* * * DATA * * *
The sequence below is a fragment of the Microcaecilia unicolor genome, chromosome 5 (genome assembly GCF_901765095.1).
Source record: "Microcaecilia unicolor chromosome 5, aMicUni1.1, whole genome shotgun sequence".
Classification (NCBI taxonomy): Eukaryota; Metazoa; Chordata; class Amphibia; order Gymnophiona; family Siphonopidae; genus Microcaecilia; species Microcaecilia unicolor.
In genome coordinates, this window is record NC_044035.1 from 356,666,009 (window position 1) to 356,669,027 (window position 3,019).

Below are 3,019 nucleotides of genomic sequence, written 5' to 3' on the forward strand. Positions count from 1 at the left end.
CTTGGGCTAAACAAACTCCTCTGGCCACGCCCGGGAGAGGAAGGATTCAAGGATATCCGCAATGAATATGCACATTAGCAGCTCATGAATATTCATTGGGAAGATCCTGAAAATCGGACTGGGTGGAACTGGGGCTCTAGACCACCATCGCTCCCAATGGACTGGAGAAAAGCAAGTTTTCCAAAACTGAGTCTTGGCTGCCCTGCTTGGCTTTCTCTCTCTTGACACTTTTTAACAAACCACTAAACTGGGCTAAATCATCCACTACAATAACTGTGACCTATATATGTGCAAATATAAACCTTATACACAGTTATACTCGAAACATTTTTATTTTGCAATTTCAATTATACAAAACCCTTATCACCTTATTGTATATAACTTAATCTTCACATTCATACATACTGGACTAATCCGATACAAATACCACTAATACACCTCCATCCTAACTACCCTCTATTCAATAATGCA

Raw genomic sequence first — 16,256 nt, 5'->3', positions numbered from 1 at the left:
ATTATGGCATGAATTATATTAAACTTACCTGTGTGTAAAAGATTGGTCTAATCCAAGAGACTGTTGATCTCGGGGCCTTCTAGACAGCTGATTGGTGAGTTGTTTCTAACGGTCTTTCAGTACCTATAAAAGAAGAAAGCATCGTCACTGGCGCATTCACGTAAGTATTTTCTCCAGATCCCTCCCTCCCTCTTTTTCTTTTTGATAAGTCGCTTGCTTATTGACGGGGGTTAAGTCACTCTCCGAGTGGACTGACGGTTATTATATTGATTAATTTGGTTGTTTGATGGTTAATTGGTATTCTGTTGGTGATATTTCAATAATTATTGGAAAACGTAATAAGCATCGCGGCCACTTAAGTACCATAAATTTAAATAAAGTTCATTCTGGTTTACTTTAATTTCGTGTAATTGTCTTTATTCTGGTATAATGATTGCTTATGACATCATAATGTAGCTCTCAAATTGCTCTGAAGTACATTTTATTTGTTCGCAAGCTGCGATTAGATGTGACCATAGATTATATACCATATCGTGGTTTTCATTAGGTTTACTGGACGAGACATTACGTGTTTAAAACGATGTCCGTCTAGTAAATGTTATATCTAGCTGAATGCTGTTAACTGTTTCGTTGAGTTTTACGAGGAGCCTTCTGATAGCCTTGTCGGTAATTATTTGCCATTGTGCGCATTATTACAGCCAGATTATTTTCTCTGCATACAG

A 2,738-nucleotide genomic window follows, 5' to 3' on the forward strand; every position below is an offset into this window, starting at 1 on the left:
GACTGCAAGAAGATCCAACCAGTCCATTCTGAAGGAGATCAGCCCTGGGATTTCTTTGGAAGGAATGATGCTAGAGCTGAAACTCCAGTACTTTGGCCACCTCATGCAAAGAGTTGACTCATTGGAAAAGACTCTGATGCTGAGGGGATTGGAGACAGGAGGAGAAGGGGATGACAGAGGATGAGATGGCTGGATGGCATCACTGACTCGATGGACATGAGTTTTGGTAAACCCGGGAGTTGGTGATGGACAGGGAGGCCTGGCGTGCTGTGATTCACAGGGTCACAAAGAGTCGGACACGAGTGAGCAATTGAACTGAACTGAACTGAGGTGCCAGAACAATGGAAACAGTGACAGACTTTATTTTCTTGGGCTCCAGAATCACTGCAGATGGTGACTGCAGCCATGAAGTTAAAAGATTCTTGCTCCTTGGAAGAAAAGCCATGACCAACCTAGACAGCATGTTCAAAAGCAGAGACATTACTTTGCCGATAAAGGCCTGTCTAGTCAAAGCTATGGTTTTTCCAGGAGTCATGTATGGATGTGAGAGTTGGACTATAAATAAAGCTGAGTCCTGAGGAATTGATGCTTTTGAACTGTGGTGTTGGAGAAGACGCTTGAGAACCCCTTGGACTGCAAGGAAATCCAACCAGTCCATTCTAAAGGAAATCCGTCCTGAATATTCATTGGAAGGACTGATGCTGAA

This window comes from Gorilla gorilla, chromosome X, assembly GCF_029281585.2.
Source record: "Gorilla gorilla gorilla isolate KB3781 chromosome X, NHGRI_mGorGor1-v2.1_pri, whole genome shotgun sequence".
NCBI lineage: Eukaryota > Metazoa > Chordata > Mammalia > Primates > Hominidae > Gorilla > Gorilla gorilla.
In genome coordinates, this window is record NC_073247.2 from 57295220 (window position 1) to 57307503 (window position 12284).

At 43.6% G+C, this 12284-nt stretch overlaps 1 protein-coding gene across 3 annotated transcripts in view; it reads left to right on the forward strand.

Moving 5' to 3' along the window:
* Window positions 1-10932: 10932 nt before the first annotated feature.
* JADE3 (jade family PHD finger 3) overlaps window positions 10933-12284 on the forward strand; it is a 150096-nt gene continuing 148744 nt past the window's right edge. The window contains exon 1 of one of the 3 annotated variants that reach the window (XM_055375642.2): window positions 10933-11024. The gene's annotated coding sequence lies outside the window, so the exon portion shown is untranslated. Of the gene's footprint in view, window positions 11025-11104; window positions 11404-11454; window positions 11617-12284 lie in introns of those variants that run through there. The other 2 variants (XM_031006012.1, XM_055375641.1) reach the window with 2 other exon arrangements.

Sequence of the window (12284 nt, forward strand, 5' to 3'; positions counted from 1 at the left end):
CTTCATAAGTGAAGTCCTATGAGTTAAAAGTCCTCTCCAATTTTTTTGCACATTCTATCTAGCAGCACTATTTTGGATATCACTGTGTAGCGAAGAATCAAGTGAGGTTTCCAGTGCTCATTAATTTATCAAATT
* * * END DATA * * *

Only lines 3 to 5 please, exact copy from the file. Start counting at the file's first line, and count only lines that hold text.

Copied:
Classification (NCBI taxonomy): Eukaryota; Metazoa; Chordata; class Amphibia; order Gymnophiona; family Siphonopidae; genus Microcaecilia; species Microcaecilia unicolor.
In genome coordinates, this window is record NC_044035.1 from 356,666,009 (window position 1) to 356,669,027 (window position 3,019).

Below are 3,019 nucleotides of genomic sequence, written 5' to 3' on the forward strand. Positions count from 1 at the left end.